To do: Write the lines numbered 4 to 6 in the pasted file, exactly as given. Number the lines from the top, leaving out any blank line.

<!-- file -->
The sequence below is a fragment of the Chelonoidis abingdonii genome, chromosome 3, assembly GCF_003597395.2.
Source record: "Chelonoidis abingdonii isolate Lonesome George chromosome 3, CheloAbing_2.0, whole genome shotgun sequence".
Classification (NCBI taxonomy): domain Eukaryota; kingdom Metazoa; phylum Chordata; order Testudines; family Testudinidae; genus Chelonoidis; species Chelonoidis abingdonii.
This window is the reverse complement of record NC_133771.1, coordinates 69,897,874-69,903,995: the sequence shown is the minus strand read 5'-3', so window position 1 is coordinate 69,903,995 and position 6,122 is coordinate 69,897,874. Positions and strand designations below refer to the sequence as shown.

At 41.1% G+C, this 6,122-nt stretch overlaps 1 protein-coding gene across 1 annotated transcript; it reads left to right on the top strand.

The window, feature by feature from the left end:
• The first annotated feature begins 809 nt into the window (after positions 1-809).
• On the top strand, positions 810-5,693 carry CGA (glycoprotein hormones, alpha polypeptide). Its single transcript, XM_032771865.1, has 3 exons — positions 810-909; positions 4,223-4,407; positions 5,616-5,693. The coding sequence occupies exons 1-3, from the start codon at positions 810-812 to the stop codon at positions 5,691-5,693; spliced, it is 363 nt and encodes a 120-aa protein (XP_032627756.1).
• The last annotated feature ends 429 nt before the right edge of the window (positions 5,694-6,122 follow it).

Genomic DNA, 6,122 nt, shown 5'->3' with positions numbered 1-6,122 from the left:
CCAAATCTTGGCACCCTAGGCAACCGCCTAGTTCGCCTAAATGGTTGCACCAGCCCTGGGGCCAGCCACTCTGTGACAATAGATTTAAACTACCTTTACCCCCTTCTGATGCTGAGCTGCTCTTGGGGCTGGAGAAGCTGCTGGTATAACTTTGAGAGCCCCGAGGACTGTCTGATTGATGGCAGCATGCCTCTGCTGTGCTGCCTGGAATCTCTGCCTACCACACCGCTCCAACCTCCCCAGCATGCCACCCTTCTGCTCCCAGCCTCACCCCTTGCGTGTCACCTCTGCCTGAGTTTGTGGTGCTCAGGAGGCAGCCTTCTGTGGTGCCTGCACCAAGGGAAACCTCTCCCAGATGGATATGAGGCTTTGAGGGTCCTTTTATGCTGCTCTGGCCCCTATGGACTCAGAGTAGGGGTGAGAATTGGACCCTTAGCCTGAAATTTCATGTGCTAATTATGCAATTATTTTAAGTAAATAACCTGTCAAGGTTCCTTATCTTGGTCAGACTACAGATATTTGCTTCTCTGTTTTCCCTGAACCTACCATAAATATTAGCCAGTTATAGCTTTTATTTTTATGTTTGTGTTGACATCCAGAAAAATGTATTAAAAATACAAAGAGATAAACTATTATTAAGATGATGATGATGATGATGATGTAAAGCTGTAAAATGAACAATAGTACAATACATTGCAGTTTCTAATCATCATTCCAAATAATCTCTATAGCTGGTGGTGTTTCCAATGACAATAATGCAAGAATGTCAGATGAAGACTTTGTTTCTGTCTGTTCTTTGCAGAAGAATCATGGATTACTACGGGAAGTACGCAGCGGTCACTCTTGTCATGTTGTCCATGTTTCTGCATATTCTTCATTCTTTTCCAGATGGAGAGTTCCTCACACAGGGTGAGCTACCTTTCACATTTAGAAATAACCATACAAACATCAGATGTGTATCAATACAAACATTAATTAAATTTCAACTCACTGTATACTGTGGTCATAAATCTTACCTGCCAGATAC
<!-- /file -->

This window is the reverse complement of record NC_133771.1, coordinates 69,897,874-69,903,995: the sequence shown is the minus strand read 5'-3', so window position 1 is coordinate 69,903,995 and position 6,122 is coordinate 69,897,874. Positions and strand designations below refer to the sequence as shown.

At 41.1% G+C, this 6,122-nt stretch overlaps 1 protein-coding gene across 1 annotated transcript; it reads left to right on the top strand.

The window, feature by feature from the left end: